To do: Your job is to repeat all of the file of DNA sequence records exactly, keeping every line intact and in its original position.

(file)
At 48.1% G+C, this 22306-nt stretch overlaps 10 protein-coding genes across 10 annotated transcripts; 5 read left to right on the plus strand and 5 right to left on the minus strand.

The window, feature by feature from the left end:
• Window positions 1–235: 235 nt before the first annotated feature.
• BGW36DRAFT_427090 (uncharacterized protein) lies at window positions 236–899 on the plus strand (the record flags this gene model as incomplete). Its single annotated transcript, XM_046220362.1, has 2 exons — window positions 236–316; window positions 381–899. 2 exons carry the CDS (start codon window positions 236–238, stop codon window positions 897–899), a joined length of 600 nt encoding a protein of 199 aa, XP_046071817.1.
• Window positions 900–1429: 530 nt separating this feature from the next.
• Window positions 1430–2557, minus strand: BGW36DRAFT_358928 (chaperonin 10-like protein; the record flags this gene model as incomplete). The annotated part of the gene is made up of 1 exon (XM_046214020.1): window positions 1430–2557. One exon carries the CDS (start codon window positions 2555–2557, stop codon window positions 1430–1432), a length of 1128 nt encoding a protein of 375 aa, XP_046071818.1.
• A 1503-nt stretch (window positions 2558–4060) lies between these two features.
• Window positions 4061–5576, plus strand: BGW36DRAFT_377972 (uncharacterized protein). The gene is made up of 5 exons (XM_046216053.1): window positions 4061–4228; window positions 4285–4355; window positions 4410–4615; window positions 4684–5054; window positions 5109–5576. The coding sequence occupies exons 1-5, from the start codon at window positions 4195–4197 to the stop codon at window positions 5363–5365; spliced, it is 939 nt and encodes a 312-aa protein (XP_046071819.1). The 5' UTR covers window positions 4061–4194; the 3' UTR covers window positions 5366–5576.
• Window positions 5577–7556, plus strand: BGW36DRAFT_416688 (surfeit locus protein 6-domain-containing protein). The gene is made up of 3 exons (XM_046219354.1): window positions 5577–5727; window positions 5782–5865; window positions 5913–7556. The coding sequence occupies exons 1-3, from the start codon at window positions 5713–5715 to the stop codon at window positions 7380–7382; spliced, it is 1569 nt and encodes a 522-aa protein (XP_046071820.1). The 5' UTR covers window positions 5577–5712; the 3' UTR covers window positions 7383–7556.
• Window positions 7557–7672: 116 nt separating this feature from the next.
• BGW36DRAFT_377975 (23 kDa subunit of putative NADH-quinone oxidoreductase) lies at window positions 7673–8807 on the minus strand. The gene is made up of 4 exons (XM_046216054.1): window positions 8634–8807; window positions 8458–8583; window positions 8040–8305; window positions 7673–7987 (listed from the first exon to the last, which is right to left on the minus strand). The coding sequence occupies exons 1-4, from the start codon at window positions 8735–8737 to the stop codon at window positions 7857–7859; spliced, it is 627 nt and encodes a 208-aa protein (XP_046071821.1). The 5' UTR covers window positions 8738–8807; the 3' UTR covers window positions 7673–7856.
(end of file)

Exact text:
At 48.1% G+C, this 22306-nt stretch overlaps 10 protein-coding genes across 10 annotated transcripts; 5 read left to right on the plus strand and 5 right to left on the minus strand.

The window, feature by feature from the left end:
• Window positions 1–235: 235 nt before the first annotated feature.
• BGW36DRAFT_427090 (uncharacterized protein) lies at window positions 236–899 on the plus strand (the record flags this gene model as incomplete). Its single annotated transcript, XM_046220362.1, has 2 exons — window positions 236–316; window positions 381–899. 2 exons carry the CDS (start codon window positions 236–238, stop codon window positions 897–899), a joined length of 600 nt encoding a protein of 199 aa, XP_046071817.1.
• Window positions 900–1429: 530 nt separating this feature from the next.
• Window positions 1430–2557, minus strand: BGW36DRAFT_358928 (chaperonin 10-like protein; the record flags this gene model as incomplete). The annotated part of the gene is made up of 1 exon (XM_046214020.1): window positions 1430–2557. One exon carries the CDS (start codon window positions 2555–2557, stop codon window positions 1430–1432), a length of 1128 nt encoding a protein of 375 aa, XP_046071818.1.
• A 1503-nt stretch (window positions 2558–4060) lies between these two features.
• Window positions 4061–5576, plus strand: BGW36DRAFT_377972 (uncharacterized protein). The gene is made up of 5 exons (XM_046216053.1): window positions 4061–4228; window positions 4285–4355; window positions 4410–4615; window positions 4684–5054; window positions 5109–5576. The coding sequence occupies exons 1-5, from the start codon at window positions 4195–4197 to the stop codon at window positions 5363–5365; spliced, it is 939 nt and encodes a 312-aa protein (XP_046071819.1). The 5' UTR covers window positions 4061–4194; the 3' UTR covers window positions 5366–5576.
• Window positions 5577–7556, plus strand: BGW36DRAFT_416688 (surfeit locus protein 6-domain-containing protein). The gene is made up of 3 exons (XM_046219354.1): window positions 5577–5727; window positions 5782–5865; window positions 5913–7556. The coding sequence occupies exons 1-3, from the start codon at window positions 5713–5715 to the stop codon at window positions 7380–7382; spliced, it is 1569 nt and encodes a 522-aa protein (XP_046071820.1). The 5' UTR covers window positions 5577–5712; the 3' UTR covers window positions 7383–7556.
• Window positions 7557–7672: 116 nt separating this feature from the next.
• BGW36DRAFT_377975 (23 kDa subunit of putative NADH-quinone oxidoreductase) lies at window positions 7673–8807 on the minus strand. The gene is made up of 4 exons (XM_046216054.1): window positions 8634–8807; window positions 8458–8583; window positions 8040–8305; window positions 7673–7987 (listed from the first exon to the last, which is right to left on the minus strand). The coding sequence occupies exons 1-4, from the start codon at window positions 8735–8737 to the stop codon at window positions 7857–7859; spliced, it is 627 nt and encodes a 208-aa protein (XP_046071821.1). The 5' UTR covers window positions 8738–8807; the 3' UTR covers window positions 7673–7856.